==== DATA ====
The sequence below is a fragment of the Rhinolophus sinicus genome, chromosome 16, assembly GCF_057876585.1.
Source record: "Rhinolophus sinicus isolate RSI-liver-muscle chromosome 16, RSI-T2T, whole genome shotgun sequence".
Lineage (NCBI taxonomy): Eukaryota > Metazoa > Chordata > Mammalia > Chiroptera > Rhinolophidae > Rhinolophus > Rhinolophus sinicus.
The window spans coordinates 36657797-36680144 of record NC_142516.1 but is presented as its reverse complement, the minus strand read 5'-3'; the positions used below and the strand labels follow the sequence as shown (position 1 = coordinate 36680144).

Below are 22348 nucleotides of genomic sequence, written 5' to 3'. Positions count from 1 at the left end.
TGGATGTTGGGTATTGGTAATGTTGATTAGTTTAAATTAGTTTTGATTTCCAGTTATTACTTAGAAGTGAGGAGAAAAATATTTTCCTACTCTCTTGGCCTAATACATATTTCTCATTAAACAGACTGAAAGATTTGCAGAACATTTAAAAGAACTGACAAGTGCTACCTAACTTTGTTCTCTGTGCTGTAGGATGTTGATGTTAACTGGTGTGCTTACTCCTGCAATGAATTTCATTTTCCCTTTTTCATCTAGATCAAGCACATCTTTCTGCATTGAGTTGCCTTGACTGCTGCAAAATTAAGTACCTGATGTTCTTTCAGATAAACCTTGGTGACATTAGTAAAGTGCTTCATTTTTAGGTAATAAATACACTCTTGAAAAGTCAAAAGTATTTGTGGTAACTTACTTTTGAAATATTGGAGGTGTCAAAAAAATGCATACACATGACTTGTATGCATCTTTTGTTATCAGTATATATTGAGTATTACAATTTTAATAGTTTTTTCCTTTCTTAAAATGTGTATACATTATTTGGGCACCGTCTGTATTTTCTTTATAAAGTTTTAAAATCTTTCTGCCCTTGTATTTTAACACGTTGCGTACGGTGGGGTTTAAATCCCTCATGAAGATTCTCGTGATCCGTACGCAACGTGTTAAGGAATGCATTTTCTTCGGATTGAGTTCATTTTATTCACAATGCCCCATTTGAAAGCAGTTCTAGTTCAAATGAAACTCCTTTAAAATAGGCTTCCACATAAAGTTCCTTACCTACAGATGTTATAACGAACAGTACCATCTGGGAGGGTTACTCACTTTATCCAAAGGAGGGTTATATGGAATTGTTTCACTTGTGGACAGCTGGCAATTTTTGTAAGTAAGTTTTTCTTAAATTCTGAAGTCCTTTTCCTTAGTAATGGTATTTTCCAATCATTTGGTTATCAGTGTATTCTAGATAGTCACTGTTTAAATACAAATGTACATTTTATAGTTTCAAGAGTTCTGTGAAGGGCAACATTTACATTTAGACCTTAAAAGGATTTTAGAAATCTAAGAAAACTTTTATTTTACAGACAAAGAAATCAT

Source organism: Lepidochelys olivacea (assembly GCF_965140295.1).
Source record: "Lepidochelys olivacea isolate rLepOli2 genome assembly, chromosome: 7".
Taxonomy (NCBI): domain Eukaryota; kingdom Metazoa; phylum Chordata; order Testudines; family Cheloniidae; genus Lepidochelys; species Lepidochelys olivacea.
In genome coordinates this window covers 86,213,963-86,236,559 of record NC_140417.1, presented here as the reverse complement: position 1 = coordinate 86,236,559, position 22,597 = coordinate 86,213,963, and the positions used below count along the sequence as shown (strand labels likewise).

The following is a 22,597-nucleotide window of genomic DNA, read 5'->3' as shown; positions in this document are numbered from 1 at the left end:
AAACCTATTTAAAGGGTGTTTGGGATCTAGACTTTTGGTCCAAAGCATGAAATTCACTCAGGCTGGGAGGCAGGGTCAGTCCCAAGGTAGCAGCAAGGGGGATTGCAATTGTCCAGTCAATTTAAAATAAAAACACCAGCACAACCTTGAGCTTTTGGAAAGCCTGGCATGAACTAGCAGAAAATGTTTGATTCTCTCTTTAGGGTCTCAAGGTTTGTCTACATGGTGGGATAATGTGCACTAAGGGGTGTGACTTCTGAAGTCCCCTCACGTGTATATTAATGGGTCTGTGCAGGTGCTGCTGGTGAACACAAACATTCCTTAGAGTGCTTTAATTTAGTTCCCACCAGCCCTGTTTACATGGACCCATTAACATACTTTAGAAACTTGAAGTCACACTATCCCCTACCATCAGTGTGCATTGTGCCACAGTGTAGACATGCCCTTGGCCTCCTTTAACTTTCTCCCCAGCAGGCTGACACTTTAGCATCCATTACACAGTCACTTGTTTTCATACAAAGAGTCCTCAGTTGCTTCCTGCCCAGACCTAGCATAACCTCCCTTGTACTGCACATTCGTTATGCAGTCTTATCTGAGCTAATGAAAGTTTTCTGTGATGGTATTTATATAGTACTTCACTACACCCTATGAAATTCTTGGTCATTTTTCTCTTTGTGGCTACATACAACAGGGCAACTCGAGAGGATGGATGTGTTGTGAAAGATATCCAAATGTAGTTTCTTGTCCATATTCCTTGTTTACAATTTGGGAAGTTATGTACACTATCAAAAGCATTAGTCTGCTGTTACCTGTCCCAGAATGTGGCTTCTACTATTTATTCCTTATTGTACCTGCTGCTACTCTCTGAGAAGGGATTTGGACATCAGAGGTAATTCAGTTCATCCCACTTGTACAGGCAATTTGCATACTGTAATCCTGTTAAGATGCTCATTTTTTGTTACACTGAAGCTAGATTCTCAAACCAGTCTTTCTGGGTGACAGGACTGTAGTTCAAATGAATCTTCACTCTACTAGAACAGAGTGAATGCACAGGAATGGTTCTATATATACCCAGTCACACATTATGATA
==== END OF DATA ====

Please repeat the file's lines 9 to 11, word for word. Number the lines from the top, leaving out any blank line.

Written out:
Taxonomy (NCBI): domain Eukaryota; kingdom Metazoa; phylum Chordata; order Testudines; family Cheloniidae; genus Lepidochelys; species Lepidochelys olivacea.
In genome coordinates this window covers 86,213,963-86,236,559 of record NC_140417.1, presented here as the reverse complement: position 1 = coordinate 86,236,559, position 22,597 = coordinate 86,213,963, and the positions used below count along the sequence as shown (strand labels likewise).

The following is a 22,597-nucleotide window of genomic DNA, read 5'->3' as shown; positions in this document are numbered from 1 at the left end: